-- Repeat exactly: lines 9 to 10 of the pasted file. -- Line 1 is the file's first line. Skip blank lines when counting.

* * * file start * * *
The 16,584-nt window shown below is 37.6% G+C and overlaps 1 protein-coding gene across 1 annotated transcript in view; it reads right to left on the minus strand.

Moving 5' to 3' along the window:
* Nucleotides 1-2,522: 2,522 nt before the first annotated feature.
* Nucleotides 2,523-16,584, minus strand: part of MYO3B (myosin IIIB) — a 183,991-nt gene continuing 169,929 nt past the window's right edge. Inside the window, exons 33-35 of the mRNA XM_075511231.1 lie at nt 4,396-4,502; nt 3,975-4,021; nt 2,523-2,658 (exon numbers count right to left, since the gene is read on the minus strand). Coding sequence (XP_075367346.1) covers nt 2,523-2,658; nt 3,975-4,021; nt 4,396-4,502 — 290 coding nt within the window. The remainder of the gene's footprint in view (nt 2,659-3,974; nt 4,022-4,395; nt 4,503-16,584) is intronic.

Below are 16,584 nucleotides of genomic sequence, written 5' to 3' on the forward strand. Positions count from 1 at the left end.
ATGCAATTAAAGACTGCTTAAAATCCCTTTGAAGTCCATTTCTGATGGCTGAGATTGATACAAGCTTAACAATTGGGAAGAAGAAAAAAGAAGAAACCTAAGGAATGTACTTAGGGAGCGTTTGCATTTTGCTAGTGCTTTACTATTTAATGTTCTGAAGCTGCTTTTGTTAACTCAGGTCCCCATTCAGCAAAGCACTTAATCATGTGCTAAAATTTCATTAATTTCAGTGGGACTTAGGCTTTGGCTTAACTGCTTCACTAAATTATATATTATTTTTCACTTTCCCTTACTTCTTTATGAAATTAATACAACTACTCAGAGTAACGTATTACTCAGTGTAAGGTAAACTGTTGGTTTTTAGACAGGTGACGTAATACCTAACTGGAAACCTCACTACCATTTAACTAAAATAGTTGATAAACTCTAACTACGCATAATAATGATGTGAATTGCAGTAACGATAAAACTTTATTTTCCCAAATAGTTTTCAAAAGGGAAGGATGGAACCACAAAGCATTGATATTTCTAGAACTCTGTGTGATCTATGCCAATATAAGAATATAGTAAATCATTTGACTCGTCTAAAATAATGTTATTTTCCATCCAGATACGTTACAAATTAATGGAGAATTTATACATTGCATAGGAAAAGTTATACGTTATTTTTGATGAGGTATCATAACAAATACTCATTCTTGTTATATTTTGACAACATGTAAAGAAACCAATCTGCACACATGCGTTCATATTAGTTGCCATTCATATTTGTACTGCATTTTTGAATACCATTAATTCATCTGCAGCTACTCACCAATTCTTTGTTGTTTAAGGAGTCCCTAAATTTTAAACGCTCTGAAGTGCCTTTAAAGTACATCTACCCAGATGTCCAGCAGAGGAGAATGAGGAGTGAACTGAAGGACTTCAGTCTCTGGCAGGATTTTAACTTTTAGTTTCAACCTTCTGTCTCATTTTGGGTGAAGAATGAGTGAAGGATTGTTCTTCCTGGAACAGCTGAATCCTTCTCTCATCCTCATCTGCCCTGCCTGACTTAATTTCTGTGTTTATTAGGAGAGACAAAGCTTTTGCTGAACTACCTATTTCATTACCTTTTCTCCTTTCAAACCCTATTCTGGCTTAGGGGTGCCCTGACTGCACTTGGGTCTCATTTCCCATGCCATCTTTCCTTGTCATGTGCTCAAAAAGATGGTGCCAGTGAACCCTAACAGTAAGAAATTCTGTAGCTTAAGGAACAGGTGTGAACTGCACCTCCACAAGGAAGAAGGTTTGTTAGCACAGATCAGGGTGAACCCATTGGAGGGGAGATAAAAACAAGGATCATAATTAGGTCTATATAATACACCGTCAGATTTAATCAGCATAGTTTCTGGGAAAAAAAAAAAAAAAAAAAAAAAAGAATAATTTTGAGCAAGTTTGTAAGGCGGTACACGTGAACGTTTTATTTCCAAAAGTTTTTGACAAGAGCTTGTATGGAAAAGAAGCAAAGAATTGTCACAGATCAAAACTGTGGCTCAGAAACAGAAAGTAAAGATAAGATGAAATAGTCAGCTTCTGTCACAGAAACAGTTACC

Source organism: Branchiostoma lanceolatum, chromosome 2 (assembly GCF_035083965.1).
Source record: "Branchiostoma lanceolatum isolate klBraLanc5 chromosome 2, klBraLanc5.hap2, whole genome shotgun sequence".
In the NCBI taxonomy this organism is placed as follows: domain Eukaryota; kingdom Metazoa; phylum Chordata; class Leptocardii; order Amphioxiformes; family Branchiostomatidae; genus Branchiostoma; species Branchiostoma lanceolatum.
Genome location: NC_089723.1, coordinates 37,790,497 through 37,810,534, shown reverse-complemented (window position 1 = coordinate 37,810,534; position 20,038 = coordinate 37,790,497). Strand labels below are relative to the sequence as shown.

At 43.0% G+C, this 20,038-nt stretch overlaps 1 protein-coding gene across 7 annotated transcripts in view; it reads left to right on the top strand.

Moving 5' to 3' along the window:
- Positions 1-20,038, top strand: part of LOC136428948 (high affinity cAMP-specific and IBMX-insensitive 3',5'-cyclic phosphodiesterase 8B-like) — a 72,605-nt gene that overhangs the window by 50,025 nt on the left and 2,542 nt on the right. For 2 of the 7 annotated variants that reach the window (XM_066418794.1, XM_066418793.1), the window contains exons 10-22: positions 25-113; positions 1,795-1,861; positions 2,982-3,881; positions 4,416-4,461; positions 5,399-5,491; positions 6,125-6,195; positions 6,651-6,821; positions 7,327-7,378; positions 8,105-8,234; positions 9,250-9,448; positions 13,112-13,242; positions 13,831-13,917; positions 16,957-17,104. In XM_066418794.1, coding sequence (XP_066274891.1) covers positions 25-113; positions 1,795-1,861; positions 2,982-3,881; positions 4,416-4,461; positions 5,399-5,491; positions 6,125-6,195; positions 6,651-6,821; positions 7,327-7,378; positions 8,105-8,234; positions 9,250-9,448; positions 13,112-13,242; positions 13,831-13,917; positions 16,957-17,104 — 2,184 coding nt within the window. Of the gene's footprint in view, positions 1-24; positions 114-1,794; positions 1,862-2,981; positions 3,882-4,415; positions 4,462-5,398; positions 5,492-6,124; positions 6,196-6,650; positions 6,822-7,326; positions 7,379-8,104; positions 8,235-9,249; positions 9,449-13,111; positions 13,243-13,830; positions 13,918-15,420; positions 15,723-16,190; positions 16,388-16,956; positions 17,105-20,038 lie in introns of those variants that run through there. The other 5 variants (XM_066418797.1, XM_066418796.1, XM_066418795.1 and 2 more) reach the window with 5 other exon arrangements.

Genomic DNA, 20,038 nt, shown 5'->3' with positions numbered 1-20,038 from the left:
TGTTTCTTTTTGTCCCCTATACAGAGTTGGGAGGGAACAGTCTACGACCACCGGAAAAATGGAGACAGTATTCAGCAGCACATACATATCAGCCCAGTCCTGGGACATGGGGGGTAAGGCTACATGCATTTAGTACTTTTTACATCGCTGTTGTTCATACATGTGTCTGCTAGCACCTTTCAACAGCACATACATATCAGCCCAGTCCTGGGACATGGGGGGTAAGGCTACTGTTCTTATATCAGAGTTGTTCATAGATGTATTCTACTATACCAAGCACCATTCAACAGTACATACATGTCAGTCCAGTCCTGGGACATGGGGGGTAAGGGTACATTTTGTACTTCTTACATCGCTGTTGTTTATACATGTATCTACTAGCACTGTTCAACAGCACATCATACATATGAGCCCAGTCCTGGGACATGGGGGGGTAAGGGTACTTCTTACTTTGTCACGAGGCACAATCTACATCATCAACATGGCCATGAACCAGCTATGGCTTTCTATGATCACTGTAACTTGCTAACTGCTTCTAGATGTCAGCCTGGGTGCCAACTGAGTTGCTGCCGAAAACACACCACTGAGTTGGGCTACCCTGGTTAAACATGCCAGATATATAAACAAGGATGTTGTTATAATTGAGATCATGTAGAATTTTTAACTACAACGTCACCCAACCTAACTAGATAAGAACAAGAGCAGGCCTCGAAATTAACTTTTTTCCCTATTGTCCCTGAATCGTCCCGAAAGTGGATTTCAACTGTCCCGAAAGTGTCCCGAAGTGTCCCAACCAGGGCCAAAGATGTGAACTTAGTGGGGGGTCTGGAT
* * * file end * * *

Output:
In the NCBI taxonomy this organism is placed as follows: domain Eukaryota; kingdom Metazoa; phylum Chordata; class Leptocardii; order Amphioxiformes; family Branchiostomatidae; genus Branchiostoma; species Branchiostoma lanceolatum.
Genome location: NC_089723.1, coordinates 37,790,497 through 37,810,534, shown reverse-complemented (window position 1 = coordinate 37,810,534; position 20,038 = coordinate 37,790,497). Strand labels below are relative to the sequence as shown.